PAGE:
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Korean Authors

 

Writer Jang Ryu-Jin

A Writer of Sympathy-evoking Hyper-realistic Stories

 

2022.04.04

 

Writer Jang Ryu-Jin made her debut by winning the 21st Changbi Prize for New Figures in Literature with her short novel The Pleasures and Sorrows of Work in 2018. In October the same year, the book was available for free online, recording 400 thousand views and going viral on Social Media. The popularity continued with her short story collection The Pleasures and Sorrows of Work (Changbi Publishers), published in 2019, and Moonbound (Changbi Publishers), published in January this year. With a historic record of making the 4th printing in less than 2 months since the initial printing, readers commented that the realistic background and settings were a perfect replica of their “own stories.” Following is an interview with writer Jang Ryu-Jin, who has captured the minds of the MZ Generation by telling the story of 2030 with empathy and hyper-realism.

 

 

Please introduce yourself to our readers.

 

Hi, I’m Jang Ryu-Jin, a novelist in Korea. I majored in Sociology at university and worked as a product manager at an IT company. I began writing novels when I was taking writing classes at a culture center. I was working at the company then. Then, I chose to go to a graduate school to study more about writing, and I completed a graduate degree in Korean Literature. I made my debut as a writer in 2018 when I won the Changbi Prize for New Figures in Literature with The Pleasures and Sorrows of Work, and I have been writing stories in earnest since then..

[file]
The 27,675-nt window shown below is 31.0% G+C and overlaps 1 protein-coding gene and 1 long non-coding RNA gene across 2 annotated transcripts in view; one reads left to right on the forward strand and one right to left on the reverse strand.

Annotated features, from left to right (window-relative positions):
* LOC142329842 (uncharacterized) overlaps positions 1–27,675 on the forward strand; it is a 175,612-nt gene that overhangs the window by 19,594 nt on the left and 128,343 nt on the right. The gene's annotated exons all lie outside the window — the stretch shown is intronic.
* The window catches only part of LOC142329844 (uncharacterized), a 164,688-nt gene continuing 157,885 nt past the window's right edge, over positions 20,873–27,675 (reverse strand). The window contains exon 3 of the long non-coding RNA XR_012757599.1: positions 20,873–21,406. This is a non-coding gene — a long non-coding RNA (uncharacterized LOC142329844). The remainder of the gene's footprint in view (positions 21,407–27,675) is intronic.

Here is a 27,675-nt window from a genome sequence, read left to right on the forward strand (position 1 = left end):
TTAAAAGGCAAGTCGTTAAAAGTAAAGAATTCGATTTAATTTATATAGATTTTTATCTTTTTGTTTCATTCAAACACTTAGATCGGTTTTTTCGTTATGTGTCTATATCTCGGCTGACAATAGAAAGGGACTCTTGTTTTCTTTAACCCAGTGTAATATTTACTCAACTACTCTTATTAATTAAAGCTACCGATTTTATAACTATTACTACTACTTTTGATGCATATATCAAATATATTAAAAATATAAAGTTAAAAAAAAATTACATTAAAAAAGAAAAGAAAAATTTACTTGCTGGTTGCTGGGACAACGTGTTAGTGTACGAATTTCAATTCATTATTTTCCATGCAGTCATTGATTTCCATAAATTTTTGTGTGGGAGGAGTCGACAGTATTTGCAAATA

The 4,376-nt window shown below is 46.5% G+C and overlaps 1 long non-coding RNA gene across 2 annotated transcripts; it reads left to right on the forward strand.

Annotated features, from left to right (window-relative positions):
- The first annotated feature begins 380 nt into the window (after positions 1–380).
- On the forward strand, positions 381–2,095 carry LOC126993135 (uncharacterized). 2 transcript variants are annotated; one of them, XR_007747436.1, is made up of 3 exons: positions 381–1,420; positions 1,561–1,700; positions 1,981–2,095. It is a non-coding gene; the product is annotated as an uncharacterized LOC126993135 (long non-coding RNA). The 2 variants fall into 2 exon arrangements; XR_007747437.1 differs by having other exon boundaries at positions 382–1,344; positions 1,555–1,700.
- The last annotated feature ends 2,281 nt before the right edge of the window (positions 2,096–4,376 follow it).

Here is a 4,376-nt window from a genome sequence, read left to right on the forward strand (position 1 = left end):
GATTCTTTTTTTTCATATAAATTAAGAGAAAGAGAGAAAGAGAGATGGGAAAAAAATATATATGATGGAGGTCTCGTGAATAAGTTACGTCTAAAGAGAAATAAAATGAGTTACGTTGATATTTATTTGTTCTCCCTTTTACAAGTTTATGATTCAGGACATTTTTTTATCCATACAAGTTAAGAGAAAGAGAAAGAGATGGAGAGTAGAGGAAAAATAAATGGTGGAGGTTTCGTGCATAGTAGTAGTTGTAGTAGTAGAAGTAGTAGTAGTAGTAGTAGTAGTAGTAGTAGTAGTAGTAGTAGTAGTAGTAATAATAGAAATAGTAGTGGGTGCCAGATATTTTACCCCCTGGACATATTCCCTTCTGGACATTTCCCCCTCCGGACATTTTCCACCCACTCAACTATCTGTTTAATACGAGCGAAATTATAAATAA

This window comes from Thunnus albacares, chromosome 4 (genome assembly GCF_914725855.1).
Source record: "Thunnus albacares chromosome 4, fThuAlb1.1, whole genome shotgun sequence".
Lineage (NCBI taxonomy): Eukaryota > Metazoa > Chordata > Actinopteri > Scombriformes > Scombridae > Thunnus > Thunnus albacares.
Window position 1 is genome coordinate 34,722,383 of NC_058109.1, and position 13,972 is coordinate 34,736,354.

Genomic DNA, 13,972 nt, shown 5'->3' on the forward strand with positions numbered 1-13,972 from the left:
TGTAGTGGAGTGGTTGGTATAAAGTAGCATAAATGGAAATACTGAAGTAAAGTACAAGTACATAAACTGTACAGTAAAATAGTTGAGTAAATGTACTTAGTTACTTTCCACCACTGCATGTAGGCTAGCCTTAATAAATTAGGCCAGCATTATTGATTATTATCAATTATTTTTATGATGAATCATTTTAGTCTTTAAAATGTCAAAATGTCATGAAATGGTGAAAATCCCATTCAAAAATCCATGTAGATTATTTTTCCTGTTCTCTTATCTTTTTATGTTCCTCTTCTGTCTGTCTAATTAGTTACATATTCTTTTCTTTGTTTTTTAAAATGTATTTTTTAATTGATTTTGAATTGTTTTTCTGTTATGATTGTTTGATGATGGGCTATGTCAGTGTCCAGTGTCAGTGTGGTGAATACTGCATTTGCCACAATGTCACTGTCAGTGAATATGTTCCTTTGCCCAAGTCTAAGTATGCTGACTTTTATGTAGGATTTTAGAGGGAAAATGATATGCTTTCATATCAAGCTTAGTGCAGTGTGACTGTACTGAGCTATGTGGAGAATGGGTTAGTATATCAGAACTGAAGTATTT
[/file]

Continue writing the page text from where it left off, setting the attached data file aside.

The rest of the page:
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The Pleasures and Sorrows of Work

 

 

You have received much attention from the young generation by drawing empathy from them with your new title, Moonbound. What do you think is the reason for the popularity?

 

Well, I’m not sure. I don’t think it’s something a writer can say for sure decisively. But I think I write sentences and stories in a style that I like as a reader. So perhaps that style, my preference, is universal.

 

Where do you usually get inspiration and key sources for stories? Also, if there is an element that impacts your writing, what is it?

 

I often fall into my imaginary world, thinking about useless things (or those that ‘look’ useless). And that’s where I usually get the sources for my stories. I named this “imagination that doesn’t go far.” It’s literally an imagination that does not go far off the daily life, only by a little bit. To take some examples, I imagine “What if this kind of person was put in a situation like this? How would he/she act?” or “What if I said something differently? Would it change the flow in the conversation?” in common situations or dialogues I have in daily life.

 

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Moonbound

 

 

You worked at an IT company for 9 years before choosing to become a full-time author writing fiction. What motivated you to make that decision?